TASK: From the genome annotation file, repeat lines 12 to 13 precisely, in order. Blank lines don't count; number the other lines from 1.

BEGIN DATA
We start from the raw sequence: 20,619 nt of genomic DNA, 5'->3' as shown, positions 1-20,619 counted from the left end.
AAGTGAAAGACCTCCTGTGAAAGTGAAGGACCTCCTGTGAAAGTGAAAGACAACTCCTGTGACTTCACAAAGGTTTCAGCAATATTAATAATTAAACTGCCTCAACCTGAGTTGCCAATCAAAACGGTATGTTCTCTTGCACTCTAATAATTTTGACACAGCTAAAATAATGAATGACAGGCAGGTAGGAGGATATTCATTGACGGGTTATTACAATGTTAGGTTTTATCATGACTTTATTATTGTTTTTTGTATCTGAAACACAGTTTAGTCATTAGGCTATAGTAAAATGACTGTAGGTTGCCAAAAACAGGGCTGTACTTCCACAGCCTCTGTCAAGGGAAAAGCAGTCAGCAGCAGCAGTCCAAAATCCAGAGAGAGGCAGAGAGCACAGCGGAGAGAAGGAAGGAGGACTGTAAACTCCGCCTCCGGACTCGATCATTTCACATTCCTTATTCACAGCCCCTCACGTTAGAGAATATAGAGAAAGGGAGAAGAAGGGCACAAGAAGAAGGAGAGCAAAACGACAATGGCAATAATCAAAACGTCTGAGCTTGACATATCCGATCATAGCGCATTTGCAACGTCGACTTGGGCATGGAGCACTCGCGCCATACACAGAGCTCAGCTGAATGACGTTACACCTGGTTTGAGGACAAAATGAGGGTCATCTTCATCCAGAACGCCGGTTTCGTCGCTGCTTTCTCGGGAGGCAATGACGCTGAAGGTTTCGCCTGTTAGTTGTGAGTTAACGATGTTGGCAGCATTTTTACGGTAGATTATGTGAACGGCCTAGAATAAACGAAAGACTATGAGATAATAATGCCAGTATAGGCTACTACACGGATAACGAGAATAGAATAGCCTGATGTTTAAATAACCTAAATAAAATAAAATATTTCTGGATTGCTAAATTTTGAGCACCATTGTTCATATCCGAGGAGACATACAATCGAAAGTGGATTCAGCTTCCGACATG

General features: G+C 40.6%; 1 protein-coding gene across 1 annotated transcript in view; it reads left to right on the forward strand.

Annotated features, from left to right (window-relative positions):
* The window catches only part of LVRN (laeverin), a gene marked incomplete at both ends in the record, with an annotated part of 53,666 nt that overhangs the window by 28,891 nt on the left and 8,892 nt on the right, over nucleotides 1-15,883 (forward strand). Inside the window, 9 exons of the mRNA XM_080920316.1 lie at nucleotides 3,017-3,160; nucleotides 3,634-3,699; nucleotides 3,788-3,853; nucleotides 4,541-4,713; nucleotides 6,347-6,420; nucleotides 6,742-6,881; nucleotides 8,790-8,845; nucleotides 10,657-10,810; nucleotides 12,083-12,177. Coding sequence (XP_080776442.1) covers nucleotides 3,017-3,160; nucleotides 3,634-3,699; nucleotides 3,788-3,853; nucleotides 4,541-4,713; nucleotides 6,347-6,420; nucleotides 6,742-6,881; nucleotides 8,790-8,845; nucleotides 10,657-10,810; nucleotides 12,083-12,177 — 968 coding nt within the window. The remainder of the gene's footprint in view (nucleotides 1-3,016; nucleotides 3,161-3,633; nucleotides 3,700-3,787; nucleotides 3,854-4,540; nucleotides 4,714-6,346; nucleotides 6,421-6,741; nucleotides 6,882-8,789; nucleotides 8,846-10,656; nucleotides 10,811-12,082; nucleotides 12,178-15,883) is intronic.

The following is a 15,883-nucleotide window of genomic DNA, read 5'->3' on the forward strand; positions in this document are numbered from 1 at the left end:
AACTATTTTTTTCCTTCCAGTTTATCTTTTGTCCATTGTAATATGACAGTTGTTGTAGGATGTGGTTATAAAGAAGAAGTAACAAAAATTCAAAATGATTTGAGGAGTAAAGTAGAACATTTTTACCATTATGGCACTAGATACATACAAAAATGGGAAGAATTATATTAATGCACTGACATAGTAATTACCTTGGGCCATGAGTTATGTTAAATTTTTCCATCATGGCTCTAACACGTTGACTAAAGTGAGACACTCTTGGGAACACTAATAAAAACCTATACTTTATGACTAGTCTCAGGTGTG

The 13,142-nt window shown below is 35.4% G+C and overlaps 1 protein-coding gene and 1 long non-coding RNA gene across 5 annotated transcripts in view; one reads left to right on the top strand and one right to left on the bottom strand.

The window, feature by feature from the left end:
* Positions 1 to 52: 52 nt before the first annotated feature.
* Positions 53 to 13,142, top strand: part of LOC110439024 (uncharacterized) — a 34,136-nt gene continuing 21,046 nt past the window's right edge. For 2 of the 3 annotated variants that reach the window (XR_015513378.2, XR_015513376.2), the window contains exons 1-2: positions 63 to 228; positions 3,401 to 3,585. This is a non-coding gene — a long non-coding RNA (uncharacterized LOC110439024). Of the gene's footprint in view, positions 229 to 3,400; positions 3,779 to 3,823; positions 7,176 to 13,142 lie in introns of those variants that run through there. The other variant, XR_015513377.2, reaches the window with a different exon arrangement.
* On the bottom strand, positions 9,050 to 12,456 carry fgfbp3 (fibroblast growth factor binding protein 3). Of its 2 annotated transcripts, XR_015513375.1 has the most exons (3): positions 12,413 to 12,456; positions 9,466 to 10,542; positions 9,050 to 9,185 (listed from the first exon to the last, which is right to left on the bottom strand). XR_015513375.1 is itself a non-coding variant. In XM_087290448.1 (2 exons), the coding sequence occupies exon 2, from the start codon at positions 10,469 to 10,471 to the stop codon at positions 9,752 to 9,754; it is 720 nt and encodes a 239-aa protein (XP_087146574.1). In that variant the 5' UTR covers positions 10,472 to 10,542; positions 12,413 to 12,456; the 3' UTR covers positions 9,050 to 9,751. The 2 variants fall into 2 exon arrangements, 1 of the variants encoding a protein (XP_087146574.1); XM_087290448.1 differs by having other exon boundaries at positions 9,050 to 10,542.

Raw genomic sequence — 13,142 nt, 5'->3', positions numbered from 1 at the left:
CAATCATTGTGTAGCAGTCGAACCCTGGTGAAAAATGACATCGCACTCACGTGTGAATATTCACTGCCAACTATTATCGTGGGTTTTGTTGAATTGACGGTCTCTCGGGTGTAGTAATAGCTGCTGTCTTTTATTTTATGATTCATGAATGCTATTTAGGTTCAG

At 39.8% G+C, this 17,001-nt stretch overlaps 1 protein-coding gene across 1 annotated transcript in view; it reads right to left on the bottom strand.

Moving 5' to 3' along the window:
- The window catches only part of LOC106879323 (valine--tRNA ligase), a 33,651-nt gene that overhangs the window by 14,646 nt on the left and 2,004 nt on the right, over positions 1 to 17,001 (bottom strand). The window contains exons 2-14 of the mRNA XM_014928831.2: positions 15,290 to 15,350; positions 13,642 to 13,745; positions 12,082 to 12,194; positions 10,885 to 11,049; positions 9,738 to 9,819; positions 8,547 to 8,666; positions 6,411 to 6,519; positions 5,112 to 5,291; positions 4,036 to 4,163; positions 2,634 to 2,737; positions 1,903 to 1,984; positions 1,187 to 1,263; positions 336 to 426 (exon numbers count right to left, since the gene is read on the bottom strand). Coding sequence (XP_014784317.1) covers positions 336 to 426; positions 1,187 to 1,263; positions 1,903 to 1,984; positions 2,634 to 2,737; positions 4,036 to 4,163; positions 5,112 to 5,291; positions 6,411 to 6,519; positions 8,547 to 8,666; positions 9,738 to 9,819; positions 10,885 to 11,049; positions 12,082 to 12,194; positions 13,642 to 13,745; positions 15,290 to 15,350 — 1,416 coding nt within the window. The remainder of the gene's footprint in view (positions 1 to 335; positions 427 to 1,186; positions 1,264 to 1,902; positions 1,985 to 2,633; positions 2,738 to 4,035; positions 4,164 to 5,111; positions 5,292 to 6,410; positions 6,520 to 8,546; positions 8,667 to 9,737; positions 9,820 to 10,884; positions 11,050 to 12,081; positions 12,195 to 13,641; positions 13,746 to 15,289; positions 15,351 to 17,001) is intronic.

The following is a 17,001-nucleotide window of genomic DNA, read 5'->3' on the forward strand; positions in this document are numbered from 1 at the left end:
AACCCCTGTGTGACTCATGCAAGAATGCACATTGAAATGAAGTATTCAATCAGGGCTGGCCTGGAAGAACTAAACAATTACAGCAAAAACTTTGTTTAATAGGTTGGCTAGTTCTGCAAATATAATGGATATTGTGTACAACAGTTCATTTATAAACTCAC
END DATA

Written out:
* On the bottom strand, positions 9,050 to 12,456 carry fgfbp3 (fibroblast growth factor binding protein 3). Of its 2 annotated transcripts, XR_015513375.1 has the most exons (3): positions 12,413 to 12,456; positions 9,466 to 10,542; positions 9,050 to 9,185 (listed from the first exon to the last, which is right to left on the bottom strand). XR_015513375.1 is itself a non-coding variant. In XM_087290448.1 (2 exons), the coding sequence occupies exon 2, from the start codon at positions 10,469 to 10,471 to the stop codon at positions 9,752 to 9,754; it is 720 nt and encodes a 239-aa protein (XP_087146574.1). In that variant the 5' UTR covers positions 10,472 to 10,542; positions 12,413 to 12,456; the 3' UTR covers positions 9,050 to 9,751. The 2 variants fall into 2 exon arrangements, 1 of the variants encoding a protein (XP_087146574.1); XM_087290448.1 differs by having other exon boundaries at positions 9,050 to 10,542.

Raw genomic sequence — 13,142 nt, 5'->3', positions numbered from 1 at the left: